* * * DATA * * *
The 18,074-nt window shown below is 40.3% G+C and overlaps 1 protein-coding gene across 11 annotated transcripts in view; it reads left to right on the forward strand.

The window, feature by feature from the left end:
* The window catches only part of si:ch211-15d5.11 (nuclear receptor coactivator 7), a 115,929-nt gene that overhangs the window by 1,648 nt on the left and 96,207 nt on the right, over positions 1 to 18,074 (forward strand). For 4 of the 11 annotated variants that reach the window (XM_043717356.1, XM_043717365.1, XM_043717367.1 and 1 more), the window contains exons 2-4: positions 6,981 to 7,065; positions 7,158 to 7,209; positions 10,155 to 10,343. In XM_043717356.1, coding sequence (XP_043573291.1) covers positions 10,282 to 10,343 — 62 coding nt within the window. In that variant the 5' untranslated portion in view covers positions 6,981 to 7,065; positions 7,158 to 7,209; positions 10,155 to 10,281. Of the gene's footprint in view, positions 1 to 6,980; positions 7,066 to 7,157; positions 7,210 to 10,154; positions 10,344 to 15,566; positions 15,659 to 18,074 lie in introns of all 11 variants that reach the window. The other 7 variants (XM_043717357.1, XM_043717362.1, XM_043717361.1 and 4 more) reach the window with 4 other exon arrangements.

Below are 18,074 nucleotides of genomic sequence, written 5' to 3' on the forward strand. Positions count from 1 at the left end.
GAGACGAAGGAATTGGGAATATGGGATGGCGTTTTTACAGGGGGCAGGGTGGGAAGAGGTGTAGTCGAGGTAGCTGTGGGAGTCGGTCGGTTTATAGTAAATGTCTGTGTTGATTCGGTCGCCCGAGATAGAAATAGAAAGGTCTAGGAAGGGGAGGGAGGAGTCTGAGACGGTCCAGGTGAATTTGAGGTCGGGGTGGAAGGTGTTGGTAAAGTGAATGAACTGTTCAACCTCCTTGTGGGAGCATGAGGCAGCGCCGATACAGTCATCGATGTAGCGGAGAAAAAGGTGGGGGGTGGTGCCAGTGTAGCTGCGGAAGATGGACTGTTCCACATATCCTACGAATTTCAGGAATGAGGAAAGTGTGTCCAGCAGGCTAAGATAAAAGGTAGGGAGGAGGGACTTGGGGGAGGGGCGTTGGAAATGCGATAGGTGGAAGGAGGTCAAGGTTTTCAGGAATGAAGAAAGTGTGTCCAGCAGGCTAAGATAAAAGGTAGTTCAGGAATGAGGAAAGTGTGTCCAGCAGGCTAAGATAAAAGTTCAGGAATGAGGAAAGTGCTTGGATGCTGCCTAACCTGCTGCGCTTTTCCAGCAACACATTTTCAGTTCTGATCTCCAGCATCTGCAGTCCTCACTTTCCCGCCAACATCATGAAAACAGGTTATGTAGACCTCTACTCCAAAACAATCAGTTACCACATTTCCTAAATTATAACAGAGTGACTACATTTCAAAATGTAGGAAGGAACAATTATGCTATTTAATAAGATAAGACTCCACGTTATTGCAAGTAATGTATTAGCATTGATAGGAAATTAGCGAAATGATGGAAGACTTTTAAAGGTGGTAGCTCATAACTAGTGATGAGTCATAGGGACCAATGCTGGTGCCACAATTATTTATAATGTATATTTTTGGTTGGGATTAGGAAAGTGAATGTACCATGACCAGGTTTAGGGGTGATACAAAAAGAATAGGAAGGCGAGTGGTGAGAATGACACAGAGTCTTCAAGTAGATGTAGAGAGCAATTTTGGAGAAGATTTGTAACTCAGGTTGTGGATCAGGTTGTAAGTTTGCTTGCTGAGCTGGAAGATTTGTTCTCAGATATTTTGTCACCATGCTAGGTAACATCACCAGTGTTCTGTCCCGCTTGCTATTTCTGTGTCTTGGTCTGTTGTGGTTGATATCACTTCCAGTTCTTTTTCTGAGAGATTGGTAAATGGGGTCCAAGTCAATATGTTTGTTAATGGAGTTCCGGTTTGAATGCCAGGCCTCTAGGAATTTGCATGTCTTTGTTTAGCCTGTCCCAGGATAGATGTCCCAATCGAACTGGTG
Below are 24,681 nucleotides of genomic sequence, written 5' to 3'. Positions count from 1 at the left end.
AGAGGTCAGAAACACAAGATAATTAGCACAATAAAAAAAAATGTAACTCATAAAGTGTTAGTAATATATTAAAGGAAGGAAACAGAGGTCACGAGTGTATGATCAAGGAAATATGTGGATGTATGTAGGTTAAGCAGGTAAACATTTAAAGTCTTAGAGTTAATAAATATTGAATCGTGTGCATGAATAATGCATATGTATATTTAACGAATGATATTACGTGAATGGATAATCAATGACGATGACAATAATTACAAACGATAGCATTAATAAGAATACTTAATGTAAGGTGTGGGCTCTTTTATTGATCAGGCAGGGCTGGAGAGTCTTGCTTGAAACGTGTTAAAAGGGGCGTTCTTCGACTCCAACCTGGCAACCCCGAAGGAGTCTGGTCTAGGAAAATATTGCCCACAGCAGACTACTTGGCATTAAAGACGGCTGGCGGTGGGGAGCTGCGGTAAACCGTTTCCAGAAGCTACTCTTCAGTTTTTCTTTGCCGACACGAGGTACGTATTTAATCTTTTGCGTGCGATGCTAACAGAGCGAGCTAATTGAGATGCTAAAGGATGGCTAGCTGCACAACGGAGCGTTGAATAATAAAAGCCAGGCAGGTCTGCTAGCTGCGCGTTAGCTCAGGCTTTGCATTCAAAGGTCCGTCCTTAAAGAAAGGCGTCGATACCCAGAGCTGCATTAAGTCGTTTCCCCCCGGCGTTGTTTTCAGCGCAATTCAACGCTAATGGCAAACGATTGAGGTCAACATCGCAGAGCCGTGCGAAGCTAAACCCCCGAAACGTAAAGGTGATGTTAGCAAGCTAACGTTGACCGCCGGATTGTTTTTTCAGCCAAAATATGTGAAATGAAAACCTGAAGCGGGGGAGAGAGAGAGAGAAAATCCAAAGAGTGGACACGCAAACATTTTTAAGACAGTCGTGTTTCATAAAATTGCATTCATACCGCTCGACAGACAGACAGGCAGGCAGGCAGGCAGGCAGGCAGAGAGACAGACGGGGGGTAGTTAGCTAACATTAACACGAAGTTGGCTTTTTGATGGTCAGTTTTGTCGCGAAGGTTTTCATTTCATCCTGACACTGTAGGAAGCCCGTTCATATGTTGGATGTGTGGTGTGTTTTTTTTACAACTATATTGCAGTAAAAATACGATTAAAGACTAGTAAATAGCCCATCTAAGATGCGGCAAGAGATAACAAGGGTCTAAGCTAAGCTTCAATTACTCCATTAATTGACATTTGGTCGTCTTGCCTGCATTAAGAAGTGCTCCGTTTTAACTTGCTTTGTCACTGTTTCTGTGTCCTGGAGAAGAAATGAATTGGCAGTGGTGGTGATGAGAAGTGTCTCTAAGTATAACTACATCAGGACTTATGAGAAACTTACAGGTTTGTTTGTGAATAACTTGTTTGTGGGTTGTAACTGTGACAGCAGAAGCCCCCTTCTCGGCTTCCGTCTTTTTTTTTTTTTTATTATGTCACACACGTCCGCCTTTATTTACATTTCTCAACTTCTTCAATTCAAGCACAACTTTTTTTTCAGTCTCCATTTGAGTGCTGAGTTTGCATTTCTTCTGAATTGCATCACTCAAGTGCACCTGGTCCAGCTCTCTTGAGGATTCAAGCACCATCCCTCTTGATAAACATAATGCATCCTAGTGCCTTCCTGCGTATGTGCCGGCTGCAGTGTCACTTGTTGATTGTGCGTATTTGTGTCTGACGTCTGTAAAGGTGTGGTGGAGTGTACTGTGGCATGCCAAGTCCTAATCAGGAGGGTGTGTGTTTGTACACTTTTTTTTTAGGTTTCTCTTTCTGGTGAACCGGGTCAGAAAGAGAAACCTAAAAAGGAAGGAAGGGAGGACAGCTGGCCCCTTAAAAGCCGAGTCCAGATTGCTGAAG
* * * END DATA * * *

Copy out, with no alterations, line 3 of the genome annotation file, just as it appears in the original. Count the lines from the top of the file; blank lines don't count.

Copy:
* The window catches only part of si:ch211-15d5.11 (nuclear receptor coactivator 7), a 115,929-nt gene that overhangs the window by 1,648 nt on the left and 96,207 nt on the right, over positions 1 to 18,074 (forward strand). For 4 of the 11 annotated variants that reach the window (XM_043717356.1, XM_043717365.1, XM_043717367.1 and 1 more), the window contains exons 2-4: positions 6,981 to 7,065; positions 7,158 to 7,209; positions 10,155 to 10,343. In XM_043717356.1, coding sequence (XP_043573291.1) covers positions 10,282 to 10,343 — 62 coding nt within the window. In that variant the 5' untranslated portion in view covers positions 6,981 to 7,065; positions 7,158 to 7,209; positions 10,155 to 10,281. Of the gene's footprint in view, positions 1 to 6,980; positions 7,066 to 7,157; positions 7,210 to 10,154; positions 10,344 to 15,566; positions 15,659 to 18,074 lie in introns of all 11 variants that reach the window. The other 7 variants (XM_043717357.1, XM_043717362.1, XM_043717361.1 and 4 more) reach the window with 4 other exon arrangements.